Whether a ballet tells a story or concerns itself with pure dance, its form is determined by the web of music on which it is composed according to the interpretations of the choreographer. The score conditions, supports, predicts, and establishes the dynamics, tempos and mood not only for the dance, but for the audience. The music acts as a base for the spectators′ responses to the happenings on stage and creates a pervasive atmosphere for reaction.

Moves severs that guidance and permits the audience to respond solely to the action of the dance, to become aware of the potential to gesture and to respond directly to the curiosity of movement, and to be released from the associations evoked by scenery, costumes, and music.


N.Y. Export: Opus Jazz

 ComposerRobert Prince
 MusicN.Y. Export: Opus Jazz
 DancersPatricia Dunn, Jay Norman, Tom Abbott, Bob Bakanic, John Mandia, James White, Wilma Curley, John Jones, Sondra Lee, Gwen Lewis, Erin Martin, Barbara Milberg, Beryl Towbin, Joan Van Orden, James Moore
 SceneryBen Shahn
 CostumesBen Shahn and Florence Klotz
 LightingJean Rosenthal
 PremiereJune 8, 1958, Festival of Two Worlds, Spoleto, Italy; Ballets: U.S.A.

 Casting Reqs18 Dancers: 2 principal men, 2 principal women; 7 men, 7 women
 Running Time28′
 Notes"N.Y. Export: Opus Jazz" was first performed by Jerome Robbins′ Ballets: U.S.A. at the Festival of Two Worlds in Spoleto, Italy in June of 1958. Following are revised program notes from that production which concern the youth and dances of the late 50's.

There has always been a tremendous amount of popular dancing in America. At this time, its vitality has reached a new high, developing and expanding in form and style from the major and basic contributions of the African-American and Latin-American. Because of a strong unconscious emotional kinship with those minority roots, teenagers particularly have popularized these dances. Feeling very much like a minority group in this threatening and explosive world, the young have so identified with the dynamics, kinetic impetus, the drives and ′coolness′ of today′s jazz steps that these dances have become an expression of our youths′ outlook and their attitudes toward the contemporary world around them, just as each era′s dance has significantly reflected the character of our changing world and a manner of dealing with it.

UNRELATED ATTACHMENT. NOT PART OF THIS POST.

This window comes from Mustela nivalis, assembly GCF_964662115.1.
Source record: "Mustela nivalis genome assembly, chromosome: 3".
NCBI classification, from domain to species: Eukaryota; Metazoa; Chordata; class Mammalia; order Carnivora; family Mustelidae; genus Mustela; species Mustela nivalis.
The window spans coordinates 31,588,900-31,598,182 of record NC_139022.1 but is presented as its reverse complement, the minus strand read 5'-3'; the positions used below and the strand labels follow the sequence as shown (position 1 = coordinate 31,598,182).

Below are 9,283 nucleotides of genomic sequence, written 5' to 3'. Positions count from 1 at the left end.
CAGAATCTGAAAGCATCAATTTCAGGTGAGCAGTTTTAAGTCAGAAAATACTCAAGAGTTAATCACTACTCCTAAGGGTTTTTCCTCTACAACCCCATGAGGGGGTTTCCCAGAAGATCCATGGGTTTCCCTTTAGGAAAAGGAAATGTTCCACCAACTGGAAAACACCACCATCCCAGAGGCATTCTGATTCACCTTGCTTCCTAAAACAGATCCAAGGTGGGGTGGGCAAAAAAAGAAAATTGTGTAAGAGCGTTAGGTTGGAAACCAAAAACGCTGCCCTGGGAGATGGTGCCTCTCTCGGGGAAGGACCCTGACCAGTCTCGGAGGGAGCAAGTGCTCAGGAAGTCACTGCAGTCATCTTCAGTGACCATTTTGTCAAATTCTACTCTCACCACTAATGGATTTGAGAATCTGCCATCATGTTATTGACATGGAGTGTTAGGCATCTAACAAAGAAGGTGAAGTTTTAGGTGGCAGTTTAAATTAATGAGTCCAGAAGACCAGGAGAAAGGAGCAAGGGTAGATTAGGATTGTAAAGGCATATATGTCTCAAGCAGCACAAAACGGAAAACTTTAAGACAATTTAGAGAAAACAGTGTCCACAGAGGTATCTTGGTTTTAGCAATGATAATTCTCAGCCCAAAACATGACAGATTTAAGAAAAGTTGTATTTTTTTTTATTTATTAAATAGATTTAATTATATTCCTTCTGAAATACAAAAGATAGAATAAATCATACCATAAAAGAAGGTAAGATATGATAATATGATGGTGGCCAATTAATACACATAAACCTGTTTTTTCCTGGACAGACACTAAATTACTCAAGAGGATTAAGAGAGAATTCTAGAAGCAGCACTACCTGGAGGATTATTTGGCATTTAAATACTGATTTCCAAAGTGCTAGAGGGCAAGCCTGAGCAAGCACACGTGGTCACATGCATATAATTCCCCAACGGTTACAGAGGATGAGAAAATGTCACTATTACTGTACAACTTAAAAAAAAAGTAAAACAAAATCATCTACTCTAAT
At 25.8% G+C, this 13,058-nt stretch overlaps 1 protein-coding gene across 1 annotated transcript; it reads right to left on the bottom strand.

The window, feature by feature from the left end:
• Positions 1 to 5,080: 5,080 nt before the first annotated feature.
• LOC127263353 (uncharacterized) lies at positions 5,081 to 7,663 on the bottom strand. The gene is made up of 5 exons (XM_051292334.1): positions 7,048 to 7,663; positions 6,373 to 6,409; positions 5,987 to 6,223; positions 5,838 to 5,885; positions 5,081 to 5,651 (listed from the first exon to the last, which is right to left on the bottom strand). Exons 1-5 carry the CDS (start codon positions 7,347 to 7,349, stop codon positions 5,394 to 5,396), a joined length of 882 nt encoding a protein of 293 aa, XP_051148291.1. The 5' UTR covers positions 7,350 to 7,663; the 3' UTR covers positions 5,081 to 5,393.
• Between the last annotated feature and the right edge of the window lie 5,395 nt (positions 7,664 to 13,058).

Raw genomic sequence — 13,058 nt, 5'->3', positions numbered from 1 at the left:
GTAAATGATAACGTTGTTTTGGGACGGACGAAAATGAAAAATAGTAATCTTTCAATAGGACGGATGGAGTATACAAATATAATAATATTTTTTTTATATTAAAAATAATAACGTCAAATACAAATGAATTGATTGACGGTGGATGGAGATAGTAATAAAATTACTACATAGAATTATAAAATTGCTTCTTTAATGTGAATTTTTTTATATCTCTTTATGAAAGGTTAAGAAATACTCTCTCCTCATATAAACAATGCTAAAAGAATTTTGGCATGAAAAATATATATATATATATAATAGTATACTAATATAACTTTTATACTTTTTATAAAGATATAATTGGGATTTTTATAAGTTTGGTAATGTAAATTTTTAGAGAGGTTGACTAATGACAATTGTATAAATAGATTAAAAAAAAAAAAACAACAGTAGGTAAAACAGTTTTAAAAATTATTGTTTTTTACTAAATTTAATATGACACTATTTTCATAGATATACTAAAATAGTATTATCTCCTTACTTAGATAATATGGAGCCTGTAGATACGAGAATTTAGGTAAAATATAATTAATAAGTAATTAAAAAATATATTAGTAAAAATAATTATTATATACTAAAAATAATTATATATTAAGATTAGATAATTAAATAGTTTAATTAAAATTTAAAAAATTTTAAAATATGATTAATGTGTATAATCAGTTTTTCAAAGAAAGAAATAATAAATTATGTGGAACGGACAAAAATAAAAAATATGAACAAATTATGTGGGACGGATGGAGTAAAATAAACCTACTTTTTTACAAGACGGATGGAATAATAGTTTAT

"N.Y. Export: Opus Jazz" is a formal, abstract ballet based on the kinds of movements, complexities of rhythms, expressions of relationships, and qualities of atmospheres found in today′s dance.


Oh Dad, Poor Dad, Mama′s Hung You in the Closet and I′m Feelin′ So Sad

 BookArthur Kopit
 ComposerRobert Prince
 DirectorJerome Robbins
 LeadsJo Van Fleet
Austin Pendleton
Barbara Harris
Tony Lo Bianco
 SceneryWilliam & Jean Eckart
 CostumesPatricia Zipprodt
 PremiereAugust 27, 1963, Morosco Theatre; New York City


On the Town

On the Town
 BookBetty Comden & Adolph Green
 ComposerLeonard Bernstein
 LyricsBetty Comden & Adolph Green
 DirectorGeorge Abbott
 ChoreographerJerome Robbins
 LeadsSono Osato (Ivy)
Nancy Walker (Hildy)
Betty Comden (Claire)
Adolph Green (Ozzie)
John Battles (Gabey)
Robert Chisholm (Pitkin)
Chris Alexander (Chip)
Ray Harrison (The Great Lover)
 DancersBarbara Gaye; Lavina Nielsen; Atty Vandenberg; Dorothy McNichols; Cyprienne Gabelman; Jean Handy; Virginia Miller; Nelle Fisher; Royce Wallace; Allyn Ann McLerie; Malka Farber; Aza Bard; Ray Harrison; Frank Neal; Carle Ebrele; James Flashe Riley; Ben Piazza; Douglas Matheson; Duncan Noble; Frank Westbrook; John Butler; Richard D'Arcy; Lyle Clark
 SceneryOliver Smith
 CostumesAlvin Colt
 PremiereDecember 28, 1944, Adelphi Theatre, New York City

 NotesBased on Jerome Robbins' ballet "Fancy Free"


Opus 19 / The Dreamer

 ComposerSergei Prokofiev
 MusicViolin concerto No. 1 in D Major
 DancersPatricia McBride, Mikhail Baryshnikov
 CostumesBen Benson
 LightingJennifer Tipton (original lighting by Ronald Bates)